The issues being litigated in the two suits are "substantially the same" as well. Tyrer, 456 F.3d at 752. In the federal suit, Freed alleges that Weiss, assisted by Ronald Weiss, converted the LLC's funds to his personal use without authorization and wrongfully excluded Freed from control of the LLC. The state court counterclaims are mirror images of Freed's federal claims: in state court, Freed argues that Weiss concocted a false ground for forcing him out of the LLC in March 2011 and that Freed disassociated only as of August 2012, while Weiss and the LLC claim that Freed voluntarily dissociated in March 2011 or shortly thereafter. Doc. 41-1 at 9; Doc. 83-5 (12 C 1477) at ¶¶ 8-10; Doc. 98-1 (12 C 1477) at 4-6. Both cases turn on whether Freed dissociated as of March 2011 or August 2012 or at some intermediate point, and both thus "will be resolved largely by reference to the same evidence." Tyrer, 456 F.3d at 752-53.
Given the foregoing, the state and federal suits are parallel for purposes of Colorado River. In arguing to the contrary, Freed contends that his claim seeking to force the LLC to buy his distributional interest is before only the federal court. It is true that Freed did not present that particular request for relief in state court, but recall that suits need not be identical to be "parallel" for Colorado River purposes so long as they present "substantially" the same issues. As explained above, the issues are substantially the same. Moreover, although Freed did not ask the state court to require the LLC buy his distributional interest, the state court counterclaims do ask the state court for a "judicial determination that [the LLC] is dissolved and a distribution of its assets," Doc. 41-1 at 10. And Freed's dissolution request in federal court turns on the same issue as Weiss's and the LLC's mirror-image request in state court: whether Freed dissociated in March 2011, as Weiss contends, or in August 2012, as Freed contends, or at some intermediate point. Given this, Freed does not and could not explain how this court could award him the proper distributional interest once the state court decides how the LLC's assets should be distributed. See Lumen Constr., Inc., 780 F.2d at 695 (a court considering a Colorado River motion should "look not for formal symmetry between the two actions, but for a substantial likelihood that the state litigation will dispose of all claims presented in the federal case").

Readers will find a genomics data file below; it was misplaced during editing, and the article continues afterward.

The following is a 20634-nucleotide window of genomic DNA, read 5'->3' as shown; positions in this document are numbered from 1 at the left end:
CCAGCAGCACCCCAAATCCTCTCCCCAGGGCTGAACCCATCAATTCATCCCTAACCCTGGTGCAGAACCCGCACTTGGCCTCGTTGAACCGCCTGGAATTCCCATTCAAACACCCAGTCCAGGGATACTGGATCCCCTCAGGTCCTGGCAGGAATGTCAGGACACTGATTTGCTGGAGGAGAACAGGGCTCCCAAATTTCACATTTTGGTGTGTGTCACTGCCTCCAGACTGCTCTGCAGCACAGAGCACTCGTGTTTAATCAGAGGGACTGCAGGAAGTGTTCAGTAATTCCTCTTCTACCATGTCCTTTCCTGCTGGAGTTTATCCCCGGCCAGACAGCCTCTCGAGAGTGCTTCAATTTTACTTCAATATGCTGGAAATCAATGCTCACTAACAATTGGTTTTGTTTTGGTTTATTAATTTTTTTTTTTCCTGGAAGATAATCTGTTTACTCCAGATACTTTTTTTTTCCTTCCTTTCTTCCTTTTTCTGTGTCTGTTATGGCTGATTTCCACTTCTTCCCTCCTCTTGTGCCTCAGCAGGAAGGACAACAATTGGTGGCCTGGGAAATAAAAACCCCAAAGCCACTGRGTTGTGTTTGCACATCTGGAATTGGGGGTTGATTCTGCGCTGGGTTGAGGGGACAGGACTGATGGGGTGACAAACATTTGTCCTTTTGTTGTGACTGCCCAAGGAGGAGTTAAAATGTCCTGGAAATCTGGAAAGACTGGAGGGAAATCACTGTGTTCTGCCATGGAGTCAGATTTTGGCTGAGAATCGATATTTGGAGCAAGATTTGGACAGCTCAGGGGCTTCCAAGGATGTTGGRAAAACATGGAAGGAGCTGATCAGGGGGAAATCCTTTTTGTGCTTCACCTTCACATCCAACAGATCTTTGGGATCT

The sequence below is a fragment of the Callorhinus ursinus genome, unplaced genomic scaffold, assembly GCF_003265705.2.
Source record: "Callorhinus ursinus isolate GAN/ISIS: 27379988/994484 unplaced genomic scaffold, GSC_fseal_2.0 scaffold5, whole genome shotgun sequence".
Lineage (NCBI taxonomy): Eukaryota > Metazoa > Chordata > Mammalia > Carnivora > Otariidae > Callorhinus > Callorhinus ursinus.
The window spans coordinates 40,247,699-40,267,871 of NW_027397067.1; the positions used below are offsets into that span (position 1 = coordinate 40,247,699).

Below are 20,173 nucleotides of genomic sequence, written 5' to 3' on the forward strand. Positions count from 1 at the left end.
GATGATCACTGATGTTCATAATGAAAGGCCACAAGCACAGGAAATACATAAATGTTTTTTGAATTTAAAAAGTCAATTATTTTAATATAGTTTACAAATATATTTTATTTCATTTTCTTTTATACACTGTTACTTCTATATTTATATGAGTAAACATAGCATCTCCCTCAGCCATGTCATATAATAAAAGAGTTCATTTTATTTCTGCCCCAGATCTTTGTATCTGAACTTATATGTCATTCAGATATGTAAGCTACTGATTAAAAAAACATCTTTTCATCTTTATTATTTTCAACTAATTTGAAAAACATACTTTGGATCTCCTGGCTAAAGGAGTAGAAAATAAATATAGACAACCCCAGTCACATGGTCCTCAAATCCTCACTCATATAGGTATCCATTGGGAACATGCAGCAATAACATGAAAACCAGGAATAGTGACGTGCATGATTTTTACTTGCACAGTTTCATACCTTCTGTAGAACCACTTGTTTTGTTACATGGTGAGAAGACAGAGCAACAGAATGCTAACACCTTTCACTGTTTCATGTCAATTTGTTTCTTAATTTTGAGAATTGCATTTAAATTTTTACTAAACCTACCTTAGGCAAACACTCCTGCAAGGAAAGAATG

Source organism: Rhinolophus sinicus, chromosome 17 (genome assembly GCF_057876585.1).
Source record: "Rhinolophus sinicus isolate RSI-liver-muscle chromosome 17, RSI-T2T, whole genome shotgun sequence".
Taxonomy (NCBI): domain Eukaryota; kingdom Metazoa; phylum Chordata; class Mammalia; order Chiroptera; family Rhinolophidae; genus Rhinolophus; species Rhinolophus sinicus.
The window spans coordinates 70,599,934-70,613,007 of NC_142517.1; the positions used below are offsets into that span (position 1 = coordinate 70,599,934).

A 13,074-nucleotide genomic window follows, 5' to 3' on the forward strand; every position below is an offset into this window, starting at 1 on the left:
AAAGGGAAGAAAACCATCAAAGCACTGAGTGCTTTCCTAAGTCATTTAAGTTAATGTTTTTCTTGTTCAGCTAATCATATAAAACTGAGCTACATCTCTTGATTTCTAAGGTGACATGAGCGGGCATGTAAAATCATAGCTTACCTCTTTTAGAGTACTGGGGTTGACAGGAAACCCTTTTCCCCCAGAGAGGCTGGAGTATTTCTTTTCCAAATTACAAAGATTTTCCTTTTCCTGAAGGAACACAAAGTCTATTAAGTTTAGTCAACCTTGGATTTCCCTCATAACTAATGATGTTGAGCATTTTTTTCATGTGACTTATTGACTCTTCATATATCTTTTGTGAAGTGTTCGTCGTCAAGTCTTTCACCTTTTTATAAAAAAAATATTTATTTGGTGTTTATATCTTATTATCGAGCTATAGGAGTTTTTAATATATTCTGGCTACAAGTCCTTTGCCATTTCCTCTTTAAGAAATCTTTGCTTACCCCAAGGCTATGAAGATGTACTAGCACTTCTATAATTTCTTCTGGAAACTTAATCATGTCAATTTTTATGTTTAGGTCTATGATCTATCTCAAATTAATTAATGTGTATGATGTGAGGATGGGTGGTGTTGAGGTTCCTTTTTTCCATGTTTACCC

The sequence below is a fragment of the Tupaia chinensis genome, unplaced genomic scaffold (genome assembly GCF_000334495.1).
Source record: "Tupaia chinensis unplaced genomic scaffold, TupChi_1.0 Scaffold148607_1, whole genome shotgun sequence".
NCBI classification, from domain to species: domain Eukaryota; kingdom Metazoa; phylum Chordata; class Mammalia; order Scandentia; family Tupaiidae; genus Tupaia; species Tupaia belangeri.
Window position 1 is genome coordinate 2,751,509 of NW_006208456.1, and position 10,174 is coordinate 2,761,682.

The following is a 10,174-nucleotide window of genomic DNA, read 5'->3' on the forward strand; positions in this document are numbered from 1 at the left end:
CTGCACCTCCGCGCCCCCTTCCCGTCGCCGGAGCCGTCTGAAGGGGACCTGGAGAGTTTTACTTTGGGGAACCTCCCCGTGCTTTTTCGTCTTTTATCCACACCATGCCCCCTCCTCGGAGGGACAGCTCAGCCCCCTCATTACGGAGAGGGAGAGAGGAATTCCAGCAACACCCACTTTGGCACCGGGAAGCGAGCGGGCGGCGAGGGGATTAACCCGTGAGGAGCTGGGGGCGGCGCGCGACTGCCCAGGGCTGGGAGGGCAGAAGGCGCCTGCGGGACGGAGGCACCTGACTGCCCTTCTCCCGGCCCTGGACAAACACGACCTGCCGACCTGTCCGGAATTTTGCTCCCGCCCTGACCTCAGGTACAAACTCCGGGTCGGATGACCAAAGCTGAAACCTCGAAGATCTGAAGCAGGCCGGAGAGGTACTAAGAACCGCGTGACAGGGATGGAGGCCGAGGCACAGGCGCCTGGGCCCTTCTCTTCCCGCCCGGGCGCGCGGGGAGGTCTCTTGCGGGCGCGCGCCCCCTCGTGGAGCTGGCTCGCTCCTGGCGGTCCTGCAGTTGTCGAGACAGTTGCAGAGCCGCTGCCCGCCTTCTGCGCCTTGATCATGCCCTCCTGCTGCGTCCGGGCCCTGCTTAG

Freed's arguments against abstention rest in large part on his assertions about Illinois state court procedure. He argues that his alleged dissociation from the LLC in August 2012 mooted the state court counterclaims. Doc. 30 at 16-21. Yet as the parties reported at a status hearing on June 6, 2013, that very issue is pending in state court, where Freed's motion to moot the counterclaims has been submitted for decision. Freed also argues at length that 805 ILCS 180/35-60(d) renders improper Weiss's and the LLC's counterclaims to the extent they seek dissolution of the LLC and distribution of its assets; Freed submits that only the disassociated member can seek dissolution and distribution.
Freed's submissions regarding the possible mootness and procedural propriety of the state court counterclaims miss the point of a Colorado River motion, which is not to decide who has the better case, but merely to decide which court should decide. This court should not and will not pass on the merits of the state law issues now pending in state court. If the state court holds that Weiss's and the LLC's counterclaims are moot, or if it holds that 805 ILCS 180/35-60(d) preclude Weiss and the LLC from pursuing their dissolution and distribution claims, then the parallelism that now exists likely will disappear and Colorado River likely will no longer apply. Until that happens, the issues and parties in the state case are substantially the same as the issues and parties in the federal case, satisfying the first Colorado River requirement.
B. Case 12 C 1477:
Freed v. JPMorgan Chase Bank, N.A.
In Case 12 C 1477, as in Case 12 C 6720, Freed alleges that he and Weiss were the two members and managers of the LLC. Doc. 42 at ¶¶ 2, 15, 16, 19. Allegedly — a qualification that applies to the following recitation of facts as well but that will not be repeated — Weiss and Saltzman concocted a plot to eliminate Freed from control of the LLC and to divest him of the portion of the LLC's funds to which the Partnership Agreement entitled him. Id. at ¶¶ 13, 29. Weiss and Saltzman did this by opening bank accounts with Chase while falsely representing to Chase that Weiss was the LLC's sole member and manager and that he therefore did not need anyone else's consent to move the funds. Id. at ¶¶ 30-31, 33-34, 36-39, 41-43, 45. Chase could have investigated Weiss's assertions and seen that they were false, but it did not do so. Id. at ¶¶ 32, 34-35, 37, 40, 44, 46-47.
Weiss took his scheme to the next stage in March 2011. In response to Freed's withdrawal of some funds from the LLC's accounts, Weiss asserted that Freed had "voluntarily withdrawn" from the LLC and locked Freed out of the LLC's property, computer systems, and bank accounts. Id. at ¶ 53. Weiss also transferred LLC funds to which Freed was entitled under the Partnership Agreement, including loan repayments and profit distributions, into the Chase accounts set up and controlled by him and Saltzman. Id. at ¶ 54.